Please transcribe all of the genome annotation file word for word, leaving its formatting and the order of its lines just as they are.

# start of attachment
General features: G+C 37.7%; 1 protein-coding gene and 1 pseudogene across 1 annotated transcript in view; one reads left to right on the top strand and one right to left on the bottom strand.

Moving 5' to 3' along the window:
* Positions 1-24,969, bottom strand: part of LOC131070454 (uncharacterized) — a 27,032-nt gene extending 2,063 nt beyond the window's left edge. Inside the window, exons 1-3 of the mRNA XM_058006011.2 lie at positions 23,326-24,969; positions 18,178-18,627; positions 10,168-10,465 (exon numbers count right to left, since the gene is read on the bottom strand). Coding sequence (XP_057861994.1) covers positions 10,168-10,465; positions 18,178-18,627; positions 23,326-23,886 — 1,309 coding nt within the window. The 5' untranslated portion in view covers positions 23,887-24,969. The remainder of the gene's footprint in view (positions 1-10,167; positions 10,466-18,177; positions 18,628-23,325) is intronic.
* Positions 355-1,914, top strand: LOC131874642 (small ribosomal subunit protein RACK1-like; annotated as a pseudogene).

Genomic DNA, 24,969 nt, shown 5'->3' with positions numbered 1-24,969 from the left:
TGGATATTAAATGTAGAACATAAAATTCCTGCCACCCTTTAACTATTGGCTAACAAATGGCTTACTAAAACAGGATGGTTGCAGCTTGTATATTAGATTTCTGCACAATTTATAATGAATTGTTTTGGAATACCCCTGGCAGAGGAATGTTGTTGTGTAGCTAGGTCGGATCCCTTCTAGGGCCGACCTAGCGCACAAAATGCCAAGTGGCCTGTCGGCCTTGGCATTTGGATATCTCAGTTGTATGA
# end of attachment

General features: G+C 37.7%; 1 protein-coding gene and 1 pseudogene across 1 annotated transcript in view; one reads left to right on the top strand and one right to left on the bottom strand.

Moving 5' to 3' along the window:
* Positions 1-24,969, bottom strand: part of LOC131070454 (uncharacterized) — a 27,032-nt gene extending 2,063 nt beyond the window's left edge. Inside the window, exons 1-3 of the mRNA XM_058006011.2 lie at positions 23,326-24,969; positions 18,178-18,627; positions 10,168-10,465 (exon numbers count right to left, since the gene is read on the bottom strand). Coding sequence (XP_057861994.1) covers positions 10,168-10,465; positions 18,178-18,627; positions 23,326-23,886 — 1,309 coding nt within the window. The 5' untranslated portion in view covers positions 23,887-24,969. The remainder of the gene's footprint in view (positions 1-10,167; positions 10,466-18,177; positions 18,628-23,325) is intronic.
* Positions 355-1,914, top strand: LOC131874642 (small ribosomal subunit protein RACK1-like; annotated as a pseudogene).

Genomic DNA, 24,969 nt, shown 5'->3' with positions numbered 1-24,969 from the left:
TGGATATTAAATGTAGAACATAAAATTCCTGCCACCCTTTAACTATTGGCTAACAAATGGCTTACTAAAACAGGATGGTTGCAGCTTGTATATTAGATTTCTGCACAATTTATAATGAATTGTTTTGGAATACCCCTGGCAGAGGAATGTTGTTGTGTAGCTAGGTCGGATCCCTTCTAGGGCCGACCTAGCGCACAAAATGCCAAGTGGCCTGTCGGCCTTGGCATTTGGATATCTCAGTTGTATGA